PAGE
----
Creating a high-quality universal health care system is an immense challenge anywhere, let alone in a country as large and diverse as China. But equal access to care will become ever more important as China converges on higher incomes, slower economic growth, population aging, and dependence on a skilled workforce to approach OECD living standards. With its health reforms over the past two decades, its growing technological prowess, and its application of innovative business models, China has made significant progress towards supporting higher-quality and more convenient health care for its 1.4 billion people. However, it is yet to deal with a host of challenges.
In a new article, Healing One-Fifth of Humanity, published in fall quarter 2019 of the Milken Institute Review, APARC Deputy Director and Asia Health Policy Program Director Karen Eggleston offers a progress report on China’s efforts to provide decent health care to all of its citizens, detailing how the reforms are working and what is left to do.
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One complex challenge China faces is addressing the gap in living standards between its rising middle class and its poorest citizens. Eggleston’s research shows stark gaps between urban and rural China in multiple measures, including life expectancy (almost 10 years differences as of 2013), infant mortality, and under-age-5 mortality. Health outcomes differ along other dimensions, too — between urban regions with higher and lower per capita income and among individuals with more or fewer years of schooling.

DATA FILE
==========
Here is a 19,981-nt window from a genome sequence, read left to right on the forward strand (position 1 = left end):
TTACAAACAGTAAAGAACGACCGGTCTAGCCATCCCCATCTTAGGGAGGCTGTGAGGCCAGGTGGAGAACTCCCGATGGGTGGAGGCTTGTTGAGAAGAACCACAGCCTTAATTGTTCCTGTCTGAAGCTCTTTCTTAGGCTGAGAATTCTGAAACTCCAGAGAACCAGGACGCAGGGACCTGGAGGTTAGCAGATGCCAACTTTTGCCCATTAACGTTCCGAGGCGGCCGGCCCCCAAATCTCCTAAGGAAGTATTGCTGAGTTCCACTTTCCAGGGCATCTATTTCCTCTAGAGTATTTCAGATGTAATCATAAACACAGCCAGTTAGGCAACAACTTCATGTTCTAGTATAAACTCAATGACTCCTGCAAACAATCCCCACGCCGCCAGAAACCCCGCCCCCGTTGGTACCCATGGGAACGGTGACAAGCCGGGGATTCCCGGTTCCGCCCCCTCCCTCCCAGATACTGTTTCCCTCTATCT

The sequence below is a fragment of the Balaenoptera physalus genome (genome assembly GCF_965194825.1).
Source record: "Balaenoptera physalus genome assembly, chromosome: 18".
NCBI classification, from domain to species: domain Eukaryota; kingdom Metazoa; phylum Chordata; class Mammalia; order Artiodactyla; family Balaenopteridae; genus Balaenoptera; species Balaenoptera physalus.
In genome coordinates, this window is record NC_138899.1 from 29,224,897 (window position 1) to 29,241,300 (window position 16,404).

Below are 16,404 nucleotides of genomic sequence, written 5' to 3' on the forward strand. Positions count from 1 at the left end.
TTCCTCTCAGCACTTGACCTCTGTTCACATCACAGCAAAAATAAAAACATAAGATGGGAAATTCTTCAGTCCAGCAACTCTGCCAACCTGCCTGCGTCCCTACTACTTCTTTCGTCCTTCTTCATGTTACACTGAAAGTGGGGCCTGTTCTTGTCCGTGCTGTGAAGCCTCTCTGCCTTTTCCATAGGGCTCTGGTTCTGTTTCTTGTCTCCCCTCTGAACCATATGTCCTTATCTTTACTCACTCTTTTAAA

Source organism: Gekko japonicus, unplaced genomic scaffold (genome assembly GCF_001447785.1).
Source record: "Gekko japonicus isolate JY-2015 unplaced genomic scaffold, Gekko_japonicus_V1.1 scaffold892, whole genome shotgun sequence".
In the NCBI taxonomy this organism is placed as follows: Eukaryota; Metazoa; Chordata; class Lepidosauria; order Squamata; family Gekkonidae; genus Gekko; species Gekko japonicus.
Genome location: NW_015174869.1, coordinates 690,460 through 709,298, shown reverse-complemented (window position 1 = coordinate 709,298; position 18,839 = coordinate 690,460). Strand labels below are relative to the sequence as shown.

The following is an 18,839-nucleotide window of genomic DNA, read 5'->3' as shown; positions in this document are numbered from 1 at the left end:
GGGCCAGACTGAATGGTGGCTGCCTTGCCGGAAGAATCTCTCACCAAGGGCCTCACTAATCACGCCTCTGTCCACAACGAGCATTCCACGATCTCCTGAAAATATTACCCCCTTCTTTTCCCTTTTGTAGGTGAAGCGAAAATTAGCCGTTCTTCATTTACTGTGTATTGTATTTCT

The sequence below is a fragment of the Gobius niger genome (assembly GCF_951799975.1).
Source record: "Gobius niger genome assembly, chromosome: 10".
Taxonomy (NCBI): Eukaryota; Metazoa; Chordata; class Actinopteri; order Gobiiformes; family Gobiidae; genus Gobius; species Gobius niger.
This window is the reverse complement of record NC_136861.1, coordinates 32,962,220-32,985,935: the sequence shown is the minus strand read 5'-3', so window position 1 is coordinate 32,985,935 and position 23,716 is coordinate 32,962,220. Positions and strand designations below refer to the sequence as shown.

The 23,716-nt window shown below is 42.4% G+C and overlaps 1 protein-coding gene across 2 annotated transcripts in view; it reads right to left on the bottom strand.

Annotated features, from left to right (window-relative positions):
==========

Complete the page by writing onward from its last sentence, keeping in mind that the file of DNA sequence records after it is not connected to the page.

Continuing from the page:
There are also striking inequalities in the burden of chronic disease and in health care and risk protection. For example, diabetes is associated with greater excess mortality in rural China, although prevalence is higher in urban areas. Moreover, although China has attained universal health coverage and put in place policies to enhance access while decreasing households’ out-of-pocket spending burden, the coverage of rural insurance is less generous than coverage for urbanites. Therefore, the prospect of catastrophic medical spending on delayed care remains substantially higher for rural than urban residents.
Additional challenges abound in multiple other areas, from addressing patient-provider tensions and trust, to changing provider incentives to promote value rather than volume, to deciding which new medical therapies qualify as basic. In broad terms, argues Eggleston, “China must build an infrastructure that increases the efficiency of health care delivery as it expands quality and usage.”
An important issue is the extent to which leveling public policy will ameliorate disparities, even as an array of social and economic forces push to widen disparities in health, health care use and burden of medical spending over a lifetime. The good news, says Eggleston, is that the process of catching up on one critical component of social justice, that is, universal health care, has begun, and there is evidence suggesting “that health investments can narrow the gaps in outcomes by compensating for health disadvantages.” There is also good reason to believe that policies that go beyond direct medical intervention – notably, investments in the quantity and quality of schooling – can have even greater influence on health and survival than access to medical care.
“The challenge now,” concludes Eggleston, “is to persist in an endeavor that requires flexibility, sensitivity to competing interests — and lots and lots of money.”